Supporting the

Neuroendocrine Cancer Community

Towards the end of 2022, we passed the milestone of ten years since my husband Ian was first diagnosed
with Neuroendocrine Cancer.

What a rollercoaster ride it has been, the highs, the lows, the unexpected.

With Neuroendocrine Cancer, you can never say “well it does exactly what it says on the tin”, or ‘one size
fits all’. It keeps us guessing and I can honestly say that over ten years on, we are still learning.

Of course, ten years living with cancer is also something to celebrate. We are only too well aware that for
other patients living with any form of cancer, things can turn out very differently. Certainly for the first eight
years following diagnosis Ian lived very well with his cancer and we almost became complacent at times.
Monthly Octreotide injections kept everything stable. Life is always precious and given that Ian was given
5-10 years when first diagnosed, I feel blessed and grateful that I still have him with me.

You may already know that Ian also has Carcinoid Heart Disease and Infective Endocarditis. Life for him is
a daily regime of a large quantity of meds, monthly ECGs and bloods, fortnightly Sandostatin injections
and daily blood pressure, blood sugar and SATS monitoring. He can no longer get travel insurance, but
we are not concerned because to be honest, going abroad would not be good for my peace of mind. He
gets tired very quickly and is generally lacking in stamina most days.

I try to keep his spirits up, but he remains quite low at times and has started a mild antidepressant, which
is helping him sleep better. He has struggled to come to terms with having nearly lost his life eighteen
months ago, while in a medically induced coma for four weeks in Critical Care at the QE Hospital in
Birmingham (an ENETs Centre of Excellence) following a diagnosis of end stage heart failure and urgent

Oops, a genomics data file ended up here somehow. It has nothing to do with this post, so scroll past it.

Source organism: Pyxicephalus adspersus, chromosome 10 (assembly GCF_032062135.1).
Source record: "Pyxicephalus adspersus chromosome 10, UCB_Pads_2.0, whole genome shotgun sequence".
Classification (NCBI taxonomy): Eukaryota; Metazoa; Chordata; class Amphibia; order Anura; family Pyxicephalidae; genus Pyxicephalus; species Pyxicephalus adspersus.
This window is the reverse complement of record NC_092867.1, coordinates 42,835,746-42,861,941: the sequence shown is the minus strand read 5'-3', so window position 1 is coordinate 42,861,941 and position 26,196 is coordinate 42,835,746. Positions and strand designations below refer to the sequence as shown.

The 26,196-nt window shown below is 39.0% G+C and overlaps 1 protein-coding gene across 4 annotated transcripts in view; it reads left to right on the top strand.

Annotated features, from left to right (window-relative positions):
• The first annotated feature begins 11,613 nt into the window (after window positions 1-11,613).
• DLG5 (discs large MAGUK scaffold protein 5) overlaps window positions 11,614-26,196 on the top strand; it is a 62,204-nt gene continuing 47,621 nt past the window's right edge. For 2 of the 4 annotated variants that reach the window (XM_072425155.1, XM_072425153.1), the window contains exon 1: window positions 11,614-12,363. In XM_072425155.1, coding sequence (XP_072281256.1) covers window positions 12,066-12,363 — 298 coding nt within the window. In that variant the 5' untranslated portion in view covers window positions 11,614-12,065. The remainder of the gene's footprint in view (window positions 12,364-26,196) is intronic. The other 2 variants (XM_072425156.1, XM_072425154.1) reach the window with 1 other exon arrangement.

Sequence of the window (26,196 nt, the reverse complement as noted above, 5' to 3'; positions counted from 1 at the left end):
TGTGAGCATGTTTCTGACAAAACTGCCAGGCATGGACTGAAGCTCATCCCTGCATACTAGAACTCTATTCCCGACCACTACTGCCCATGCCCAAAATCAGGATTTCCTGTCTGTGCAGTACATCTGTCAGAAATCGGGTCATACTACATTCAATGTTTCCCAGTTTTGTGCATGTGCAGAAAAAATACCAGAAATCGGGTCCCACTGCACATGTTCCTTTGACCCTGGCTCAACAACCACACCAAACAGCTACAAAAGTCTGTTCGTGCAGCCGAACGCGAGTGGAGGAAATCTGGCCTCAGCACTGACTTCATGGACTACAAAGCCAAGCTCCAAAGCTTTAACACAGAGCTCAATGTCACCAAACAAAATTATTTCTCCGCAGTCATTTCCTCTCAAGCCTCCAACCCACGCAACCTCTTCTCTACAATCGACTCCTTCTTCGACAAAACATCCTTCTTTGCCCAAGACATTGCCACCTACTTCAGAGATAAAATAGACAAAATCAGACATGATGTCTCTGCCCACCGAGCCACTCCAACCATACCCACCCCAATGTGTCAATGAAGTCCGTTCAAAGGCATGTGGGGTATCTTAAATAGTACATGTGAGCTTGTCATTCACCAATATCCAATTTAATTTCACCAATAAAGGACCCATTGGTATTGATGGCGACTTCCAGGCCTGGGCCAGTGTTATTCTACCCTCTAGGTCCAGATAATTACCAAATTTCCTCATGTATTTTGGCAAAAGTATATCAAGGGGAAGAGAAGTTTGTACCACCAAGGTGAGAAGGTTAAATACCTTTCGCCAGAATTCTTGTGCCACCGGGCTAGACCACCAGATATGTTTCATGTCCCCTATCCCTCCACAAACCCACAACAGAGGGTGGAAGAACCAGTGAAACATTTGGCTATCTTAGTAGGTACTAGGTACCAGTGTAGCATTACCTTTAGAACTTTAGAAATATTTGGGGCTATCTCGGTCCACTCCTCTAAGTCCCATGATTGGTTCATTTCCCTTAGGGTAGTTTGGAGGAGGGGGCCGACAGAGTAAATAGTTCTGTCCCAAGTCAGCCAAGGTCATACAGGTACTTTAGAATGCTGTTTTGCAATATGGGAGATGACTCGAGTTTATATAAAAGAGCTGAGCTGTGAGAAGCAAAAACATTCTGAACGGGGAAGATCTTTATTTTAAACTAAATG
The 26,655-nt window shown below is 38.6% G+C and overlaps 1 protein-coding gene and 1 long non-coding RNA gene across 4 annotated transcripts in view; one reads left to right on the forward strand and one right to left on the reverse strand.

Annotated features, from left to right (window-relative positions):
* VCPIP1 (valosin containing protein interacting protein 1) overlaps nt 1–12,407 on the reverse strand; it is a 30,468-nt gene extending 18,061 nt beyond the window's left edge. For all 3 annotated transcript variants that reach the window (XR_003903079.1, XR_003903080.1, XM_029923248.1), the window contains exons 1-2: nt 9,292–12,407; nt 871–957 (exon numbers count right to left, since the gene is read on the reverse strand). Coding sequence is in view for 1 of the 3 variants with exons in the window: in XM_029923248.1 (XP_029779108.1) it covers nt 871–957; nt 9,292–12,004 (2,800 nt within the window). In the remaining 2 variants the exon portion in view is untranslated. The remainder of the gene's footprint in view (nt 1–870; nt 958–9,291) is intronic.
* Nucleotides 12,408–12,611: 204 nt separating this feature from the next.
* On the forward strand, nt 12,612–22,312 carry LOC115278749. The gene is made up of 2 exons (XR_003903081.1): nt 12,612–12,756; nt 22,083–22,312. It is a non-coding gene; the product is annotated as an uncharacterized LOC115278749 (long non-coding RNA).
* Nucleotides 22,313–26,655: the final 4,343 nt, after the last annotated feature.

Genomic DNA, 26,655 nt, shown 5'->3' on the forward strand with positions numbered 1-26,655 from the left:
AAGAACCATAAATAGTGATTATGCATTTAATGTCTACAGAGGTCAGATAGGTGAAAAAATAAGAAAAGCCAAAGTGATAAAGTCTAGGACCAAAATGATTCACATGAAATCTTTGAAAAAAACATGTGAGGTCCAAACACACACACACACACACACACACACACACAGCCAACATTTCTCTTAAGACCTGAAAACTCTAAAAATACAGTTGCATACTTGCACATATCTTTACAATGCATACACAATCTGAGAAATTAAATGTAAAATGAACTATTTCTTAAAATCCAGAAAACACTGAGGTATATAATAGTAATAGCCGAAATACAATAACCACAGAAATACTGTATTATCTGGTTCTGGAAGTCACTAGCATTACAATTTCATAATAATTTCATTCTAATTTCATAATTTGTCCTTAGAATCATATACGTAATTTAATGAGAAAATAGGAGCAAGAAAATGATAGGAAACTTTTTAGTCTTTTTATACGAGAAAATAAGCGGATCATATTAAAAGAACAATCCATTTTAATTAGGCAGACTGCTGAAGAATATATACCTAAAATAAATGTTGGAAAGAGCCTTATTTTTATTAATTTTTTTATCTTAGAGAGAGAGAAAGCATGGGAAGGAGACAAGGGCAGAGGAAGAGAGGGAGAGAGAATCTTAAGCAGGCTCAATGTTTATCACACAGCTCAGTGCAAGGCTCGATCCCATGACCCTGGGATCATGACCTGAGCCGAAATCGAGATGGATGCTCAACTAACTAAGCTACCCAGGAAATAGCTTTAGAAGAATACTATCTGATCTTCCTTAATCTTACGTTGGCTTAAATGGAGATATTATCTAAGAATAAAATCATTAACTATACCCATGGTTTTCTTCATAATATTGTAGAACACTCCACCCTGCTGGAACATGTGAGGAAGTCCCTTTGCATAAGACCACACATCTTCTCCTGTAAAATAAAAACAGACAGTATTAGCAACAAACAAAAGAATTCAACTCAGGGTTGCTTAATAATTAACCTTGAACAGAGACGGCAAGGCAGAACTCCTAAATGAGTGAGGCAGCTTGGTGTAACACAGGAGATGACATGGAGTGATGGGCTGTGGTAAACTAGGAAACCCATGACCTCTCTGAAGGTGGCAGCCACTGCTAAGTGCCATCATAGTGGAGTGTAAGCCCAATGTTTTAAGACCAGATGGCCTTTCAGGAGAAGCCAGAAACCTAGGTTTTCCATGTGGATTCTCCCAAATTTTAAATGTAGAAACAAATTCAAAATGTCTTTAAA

open heart valve replacement surgery. The psychological effects have proved to be almost as bad as the
physical ones on his long road to recovery.

I struggle watching him struggle if you see what I mean. Thanks to NCUK, I have joined the new Natter
Group for friends and family which I really recommend. Sometimes as a carer it is hard to make any sense
of it all and having the opportunity to share experiences, thoughts and concerns is very worthwhile. It
reminds you that you are not alone in all of this uncertainty, relentless worry and being ever watchful and

I have a real problem now with overthinking (I call myself a binge thinker), but coming so close to losing
him has profoundly changed life for me in many ways. Even a simple thing like going out for a coffee
means the world, I look across the table at him and feel so very grateful he is still with me and fighting on. I
have certainly prayed a lot and am grateful for the support of family and friends. As time has moved on
though, I don’t feel I want to burden my nearest and dearest and so it has become much harder to reach
out. I tell myself that they have busy lives and problems of their own. Time has moved on since those awful
few weeks, Ian survived, there is much to be grateful for, but sometimes I feel weighed down by worry,
especially on those days when he struggles to find energy or enthusiasm for life. I get asked how I keep
smiling and cheerful, but it helps me a lot to have a positive, cup half full approach and staying grateful for
the life we still share together. Also, by reaching out to others in my situation, I know that you will
understand and be able to relate in some ways to my experiences.

So I just wanted to share my thoughts and if anyone reading this can relate to anything I’ve written, it is
always so important to know you are not alone. Even though we may never meet, we share a bond as
carers, not just caring for our loved one but also caring for each other. To be honest and truthful, none of
us expected this very different way of living, we all learn as we go along and do the very best we can in
often difficult, emotional and tiring circumstances, but with a smile, always ensuring he feels loved and
valued and that we are always a team.

So, thank you for reading this. When I write I am reaching out to all the others like me and sending you an
understanding hug.

Ten years on and counting……………

Take care,

With love and positive thoughts, as always,

Sue Bamford